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Mapping the Legal Consciousness of First Nations Voters: Understanding Voting Rights Mobilization

Mapping the Legal Consciousness of First Nations Voters

The framework for this paper has sought to establish that the legal consciousness of First Nations voters is pivotal to understanding electoral participation in Canada's First Nations communities. Electoral participation is a question of exercising rights mobilization. Answering the question, 'What does voting mean to individual First Nations voters?' is pivotal, for rights mobilization is a function of what those rights mean to those individuals who hold them. How then should the study of the legal consciousness of First Nations voters be approached?

The approach taken below is modeled on a path-breaking book, The Common Place of Law: Stories from Everyday Life, by Patricia Ewick and Susan Silbey. Ewick and Silbey describe the legal consciousness of ordinary residents of New Jersey.Footnote 32 Based on detailed survey interviews of 430 persons, they construct three different stories about legality they found encapsulated in the views of law among those persons, and how those views affected their mobilization of legal rights and other resources in their society. These stories are in effect ideal types or forms of legal consciousness or ways to participate in or experience legality. They provide a map for understanding the legal consciousness of the residents of New Jersey, a guide that helps us better understand when those people – the legal subjects – turn to the courts, when they choose to exercise their legal rights or not, and so on. Of course, Canada's First Nations communities constitute different legal subjects – different terrain – and therefore a very different legal consciousness map is needed.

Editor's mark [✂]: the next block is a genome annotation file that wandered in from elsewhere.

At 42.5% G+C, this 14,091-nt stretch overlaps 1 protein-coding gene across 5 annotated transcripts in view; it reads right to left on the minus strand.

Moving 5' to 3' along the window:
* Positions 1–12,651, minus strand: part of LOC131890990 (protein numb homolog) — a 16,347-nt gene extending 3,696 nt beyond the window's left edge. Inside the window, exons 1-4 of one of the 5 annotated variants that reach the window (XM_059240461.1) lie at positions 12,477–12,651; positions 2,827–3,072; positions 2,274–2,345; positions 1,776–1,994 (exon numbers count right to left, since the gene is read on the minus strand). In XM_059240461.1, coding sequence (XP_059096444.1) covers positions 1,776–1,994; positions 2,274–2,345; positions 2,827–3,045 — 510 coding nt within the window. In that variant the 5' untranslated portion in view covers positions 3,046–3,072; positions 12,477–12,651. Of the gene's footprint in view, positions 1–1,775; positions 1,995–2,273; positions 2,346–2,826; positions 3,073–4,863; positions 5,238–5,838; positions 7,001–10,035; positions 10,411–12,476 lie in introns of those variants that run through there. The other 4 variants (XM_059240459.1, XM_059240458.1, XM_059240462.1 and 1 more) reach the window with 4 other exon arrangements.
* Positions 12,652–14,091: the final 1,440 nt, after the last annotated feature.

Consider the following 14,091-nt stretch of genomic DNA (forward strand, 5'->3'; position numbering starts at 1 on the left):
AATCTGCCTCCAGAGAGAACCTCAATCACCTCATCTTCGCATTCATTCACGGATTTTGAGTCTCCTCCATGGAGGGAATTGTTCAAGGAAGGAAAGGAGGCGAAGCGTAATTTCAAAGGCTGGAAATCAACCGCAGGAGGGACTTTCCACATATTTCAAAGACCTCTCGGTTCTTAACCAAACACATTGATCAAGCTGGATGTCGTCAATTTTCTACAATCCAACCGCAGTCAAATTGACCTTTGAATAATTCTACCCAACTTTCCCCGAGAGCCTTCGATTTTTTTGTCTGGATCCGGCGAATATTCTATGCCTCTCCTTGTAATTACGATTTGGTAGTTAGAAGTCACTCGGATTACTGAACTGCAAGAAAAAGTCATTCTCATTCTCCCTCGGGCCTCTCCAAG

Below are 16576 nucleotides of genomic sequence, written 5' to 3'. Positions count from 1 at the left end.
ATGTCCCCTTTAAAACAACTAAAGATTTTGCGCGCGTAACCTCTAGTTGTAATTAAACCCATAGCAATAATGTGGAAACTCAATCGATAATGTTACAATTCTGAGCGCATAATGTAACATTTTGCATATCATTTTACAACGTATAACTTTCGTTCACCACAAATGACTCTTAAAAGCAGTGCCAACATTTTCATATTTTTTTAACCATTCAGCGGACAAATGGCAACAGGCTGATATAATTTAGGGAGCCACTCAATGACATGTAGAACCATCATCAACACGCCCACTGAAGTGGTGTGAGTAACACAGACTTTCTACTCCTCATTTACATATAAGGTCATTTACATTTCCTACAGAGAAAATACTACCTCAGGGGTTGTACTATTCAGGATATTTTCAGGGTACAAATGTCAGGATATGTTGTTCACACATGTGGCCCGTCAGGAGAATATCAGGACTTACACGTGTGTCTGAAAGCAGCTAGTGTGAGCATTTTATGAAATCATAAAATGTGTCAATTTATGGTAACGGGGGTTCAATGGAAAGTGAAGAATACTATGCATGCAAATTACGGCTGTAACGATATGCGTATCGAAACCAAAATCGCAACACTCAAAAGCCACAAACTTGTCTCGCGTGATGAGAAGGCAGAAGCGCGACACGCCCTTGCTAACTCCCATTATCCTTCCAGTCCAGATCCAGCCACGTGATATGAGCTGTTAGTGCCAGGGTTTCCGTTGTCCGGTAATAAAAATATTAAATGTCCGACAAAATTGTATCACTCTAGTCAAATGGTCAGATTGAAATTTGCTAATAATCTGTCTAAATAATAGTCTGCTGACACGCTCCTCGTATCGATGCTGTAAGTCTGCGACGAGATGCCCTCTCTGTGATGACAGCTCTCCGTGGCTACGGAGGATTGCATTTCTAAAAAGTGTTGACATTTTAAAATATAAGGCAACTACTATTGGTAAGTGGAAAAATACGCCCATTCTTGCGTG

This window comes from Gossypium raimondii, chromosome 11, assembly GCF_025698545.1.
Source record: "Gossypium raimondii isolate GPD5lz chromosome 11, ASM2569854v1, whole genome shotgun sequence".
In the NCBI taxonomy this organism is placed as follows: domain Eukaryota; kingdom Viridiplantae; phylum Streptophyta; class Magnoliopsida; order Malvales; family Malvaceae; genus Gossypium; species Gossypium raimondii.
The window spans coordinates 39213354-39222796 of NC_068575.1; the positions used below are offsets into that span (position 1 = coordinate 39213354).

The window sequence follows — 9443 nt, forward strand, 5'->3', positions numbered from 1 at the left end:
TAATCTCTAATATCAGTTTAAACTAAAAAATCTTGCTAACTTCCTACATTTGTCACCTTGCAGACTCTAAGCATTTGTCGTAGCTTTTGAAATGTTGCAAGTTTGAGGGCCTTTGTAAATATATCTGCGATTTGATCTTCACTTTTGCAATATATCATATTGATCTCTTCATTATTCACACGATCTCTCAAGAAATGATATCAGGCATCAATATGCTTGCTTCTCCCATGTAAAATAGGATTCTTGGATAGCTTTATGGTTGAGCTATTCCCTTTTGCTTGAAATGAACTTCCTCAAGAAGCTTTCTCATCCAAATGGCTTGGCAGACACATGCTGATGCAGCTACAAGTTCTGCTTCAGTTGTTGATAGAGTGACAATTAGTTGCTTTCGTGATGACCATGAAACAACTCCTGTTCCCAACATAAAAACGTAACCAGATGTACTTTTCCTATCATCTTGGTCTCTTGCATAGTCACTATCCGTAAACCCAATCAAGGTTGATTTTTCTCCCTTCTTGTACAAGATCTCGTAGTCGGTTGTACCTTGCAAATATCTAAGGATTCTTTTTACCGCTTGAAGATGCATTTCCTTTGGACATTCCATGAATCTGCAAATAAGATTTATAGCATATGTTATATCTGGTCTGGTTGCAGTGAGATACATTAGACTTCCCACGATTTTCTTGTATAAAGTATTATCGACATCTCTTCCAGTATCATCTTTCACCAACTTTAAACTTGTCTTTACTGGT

Using an approach similar to Ewick and Silbey, I propose to sketch a map of the legal consciousness of First Nations voters. Unlike the impressive mapping by Ewick and Silbey, which is based on extensive survey fieldwork, my mapping is largely conjecture, shaped by the brief history of First Nations voting rights reviewed above. It leaves open the possibility of undertaking extensive fieldwork involving survey interviews which would validate or refine this map. The purpose of the map is to better understand the terrain of the First Nations voter.

I have emphasized how legal consciousness is a reflection of beliefs about legal rights and how those beliefs effect mobilization. The tie-in to voting is that it is the exercise of a legal right. The map I offer involves categorizing three types or forms in which the right to vote might be envisioned by a member of a First Nations community. Each form of legal consciousness invokes cultural tropes, schemas and resources that position legal status and the individual in relation to it. The purpose of demarcating these types of identifies is that voting rights mobilization for Canada's aboriginal peoples, within a legal consciousness framework, can be understood as an expression of what those rights mean to them. It provides a road map for the different ways in which First Nations voters might answer fundamental questions of legal consciousness: How do individual First Nations voters view the legality of the rights mobilization involved in voting? What sort of cultural meanings for them are bound up in voting? Does this vary according to what the vote is for? What sort of identity must be assumed in order to mobilize voting rights? The three corresponding forms of legal consciousness are more than mere reflections of the historical legacy of voting rights among First Nations peoples: they identify the different symbolic legal meanings of voting for individuals from these communities and why they might exercise their right to vote or not.

Footnote 32 Ewick and Silbey, The Common Place of Law: Stories from Everyday Life, ch. 3.